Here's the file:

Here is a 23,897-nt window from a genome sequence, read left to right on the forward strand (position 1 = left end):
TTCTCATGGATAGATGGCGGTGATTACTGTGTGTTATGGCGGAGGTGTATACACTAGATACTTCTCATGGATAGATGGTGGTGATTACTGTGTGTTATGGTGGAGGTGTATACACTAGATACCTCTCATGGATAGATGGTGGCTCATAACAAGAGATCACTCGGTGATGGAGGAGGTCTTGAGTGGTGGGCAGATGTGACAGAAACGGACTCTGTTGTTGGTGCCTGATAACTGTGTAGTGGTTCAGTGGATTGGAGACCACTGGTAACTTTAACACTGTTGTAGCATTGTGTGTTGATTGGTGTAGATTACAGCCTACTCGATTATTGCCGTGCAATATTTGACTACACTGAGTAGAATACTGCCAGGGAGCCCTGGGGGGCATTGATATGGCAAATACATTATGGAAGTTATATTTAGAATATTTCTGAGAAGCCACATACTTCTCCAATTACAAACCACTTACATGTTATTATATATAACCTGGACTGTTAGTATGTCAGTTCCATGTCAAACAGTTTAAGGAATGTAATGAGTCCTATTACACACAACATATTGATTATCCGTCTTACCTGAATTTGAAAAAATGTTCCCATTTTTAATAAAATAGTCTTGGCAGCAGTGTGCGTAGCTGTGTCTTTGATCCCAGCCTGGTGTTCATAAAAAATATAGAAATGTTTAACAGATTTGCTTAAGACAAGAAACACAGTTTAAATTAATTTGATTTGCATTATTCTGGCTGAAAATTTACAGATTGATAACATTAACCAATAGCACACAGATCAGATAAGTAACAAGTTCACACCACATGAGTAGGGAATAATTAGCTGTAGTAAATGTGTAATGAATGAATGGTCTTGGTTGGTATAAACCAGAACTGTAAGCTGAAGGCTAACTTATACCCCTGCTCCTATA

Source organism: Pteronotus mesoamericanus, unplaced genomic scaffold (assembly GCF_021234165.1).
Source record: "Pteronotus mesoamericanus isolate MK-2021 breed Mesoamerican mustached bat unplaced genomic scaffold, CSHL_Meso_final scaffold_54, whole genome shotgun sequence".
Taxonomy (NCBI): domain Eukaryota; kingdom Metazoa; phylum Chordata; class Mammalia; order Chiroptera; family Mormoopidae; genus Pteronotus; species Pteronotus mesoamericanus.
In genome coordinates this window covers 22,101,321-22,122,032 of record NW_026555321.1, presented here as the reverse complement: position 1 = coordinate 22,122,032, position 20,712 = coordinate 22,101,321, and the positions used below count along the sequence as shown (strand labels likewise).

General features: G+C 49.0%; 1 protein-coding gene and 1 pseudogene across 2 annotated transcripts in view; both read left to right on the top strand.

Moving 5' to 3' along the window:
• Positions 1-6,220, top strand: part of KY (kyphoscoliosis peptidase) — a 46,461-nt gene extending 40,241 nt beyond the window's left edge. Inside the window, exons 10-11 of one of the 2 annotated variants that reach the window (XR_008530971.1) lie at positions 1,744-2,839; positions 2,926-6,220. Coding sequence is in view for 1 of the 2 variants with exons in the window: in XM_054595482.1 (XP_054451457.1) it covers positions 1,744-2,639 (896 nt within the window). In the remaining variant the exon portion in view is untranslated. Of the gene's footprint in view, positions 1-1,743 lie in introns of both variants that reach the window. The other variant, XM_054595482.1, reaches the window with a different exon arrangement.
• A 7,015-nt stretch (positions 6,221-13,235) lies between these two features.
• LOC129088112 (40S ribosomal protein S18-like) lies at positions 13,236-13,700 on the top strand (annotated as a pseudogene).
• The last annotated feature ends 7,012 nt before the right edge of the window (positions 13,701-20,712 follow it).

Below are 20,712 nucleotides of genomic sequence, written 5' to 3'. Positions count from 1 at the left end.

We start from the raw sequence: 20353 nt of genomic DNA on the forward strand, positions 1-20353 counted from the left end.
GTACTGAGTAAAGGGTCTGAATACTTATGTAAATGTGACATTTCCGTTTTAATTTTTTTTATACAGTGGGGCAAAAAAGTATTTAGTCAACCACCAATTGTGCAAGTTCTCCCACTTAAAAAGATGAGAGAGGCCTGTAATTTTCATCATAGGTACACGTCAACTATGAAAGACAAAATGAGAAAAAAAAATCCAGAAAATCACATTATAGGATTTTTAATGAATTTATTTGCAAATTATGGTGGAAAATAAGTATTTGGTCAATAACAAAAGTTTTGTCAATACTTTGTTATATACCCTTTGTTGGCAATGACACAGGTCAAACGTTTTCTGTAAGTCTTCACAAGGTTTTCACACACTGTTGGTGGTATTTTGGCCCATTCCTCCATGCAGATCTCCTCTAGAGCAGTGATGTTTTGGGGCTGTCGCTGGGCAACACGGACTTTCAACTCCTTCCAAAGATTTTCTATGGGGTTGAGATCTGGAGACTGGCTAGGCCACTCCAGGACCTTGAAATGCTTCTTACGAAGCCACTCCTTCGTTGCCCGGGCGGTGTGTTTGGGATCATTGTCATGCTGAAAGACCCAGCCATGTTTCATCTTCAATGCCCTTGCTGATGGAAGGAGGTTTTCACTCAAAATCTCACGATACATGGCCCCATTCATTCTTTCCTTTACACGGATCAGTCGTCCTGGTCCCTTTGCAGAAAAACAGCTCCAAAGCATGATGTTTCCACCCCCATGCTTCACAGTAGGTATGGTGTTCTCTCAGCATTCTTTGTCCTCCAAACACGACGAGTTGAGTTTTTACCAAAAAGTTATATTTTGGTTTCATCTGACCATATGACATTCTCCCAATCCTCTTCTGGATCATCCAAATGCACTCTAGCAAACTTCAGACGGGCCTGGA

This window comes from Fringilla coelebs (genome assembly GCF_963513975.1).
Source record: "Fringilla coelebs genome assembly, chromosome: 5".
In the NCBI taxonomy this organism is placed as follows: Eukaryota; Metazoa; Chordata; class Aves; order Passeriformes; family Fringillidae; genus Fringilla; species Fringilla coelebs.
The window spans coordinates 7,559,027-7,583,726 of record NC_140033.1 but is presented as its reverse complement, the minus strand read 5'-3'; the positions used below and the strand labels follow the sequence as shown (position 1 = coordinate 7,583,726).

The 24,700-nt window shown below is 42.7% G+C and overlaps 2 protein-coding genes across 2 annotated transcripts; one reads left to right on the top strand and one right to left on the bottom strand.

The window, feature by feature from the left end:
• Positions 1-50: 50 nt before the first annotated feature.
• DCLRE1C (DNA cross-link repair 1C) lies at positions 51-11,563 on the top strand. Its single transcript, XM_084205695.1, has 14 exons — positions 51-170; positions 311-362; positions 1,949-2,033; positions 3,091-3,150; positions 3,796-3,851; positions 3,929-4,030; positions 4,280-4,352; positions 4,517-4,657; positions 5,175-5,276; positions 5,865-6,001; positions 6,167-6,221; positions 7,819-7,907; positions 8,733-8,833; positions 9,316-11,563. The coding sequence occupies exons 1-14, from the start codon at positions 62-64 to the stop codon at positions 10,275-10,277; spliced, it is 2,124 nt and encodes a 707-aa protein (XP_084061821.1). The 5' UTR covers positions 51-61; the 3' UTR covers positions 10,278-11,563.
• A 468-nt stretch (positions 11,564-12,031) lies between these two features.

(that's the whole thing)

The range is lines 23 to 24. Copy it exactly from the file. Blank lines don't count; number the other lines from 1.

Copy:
• DCLRE1C (DNA cross-link repair 1C) lies at positions 51-11,563 on the top strand. Its single transcript, XM_084205695.1, has 14 exons — positions 51-170; positions 311-362; positions 1,949-2,033; positions 3,091-3,150; positions 3,796-3,851; positions 3,929-4,030; positions 4,280-4,352; positions 4,517-4,657; positions 5,175-5,276; positions 5,865-6,001; positions 6,167-6,221; positions 7,819-7,907; positions 8,733-8,833; positions 9,316-11,563. The coding sequence occupies exons 1-14, from the start codon at positions 62-64 to the stop codon at positions 10,275-10,277; spliced, it is 2,124 nt and encodes a 707-aa protein (XP_084061821.1). The 5' UTR covers positions 51-61; the 3' UTR covers positions 10,278-11,563.
• A 468-nt stretch (positions 11,564-12,031) lies between these two features.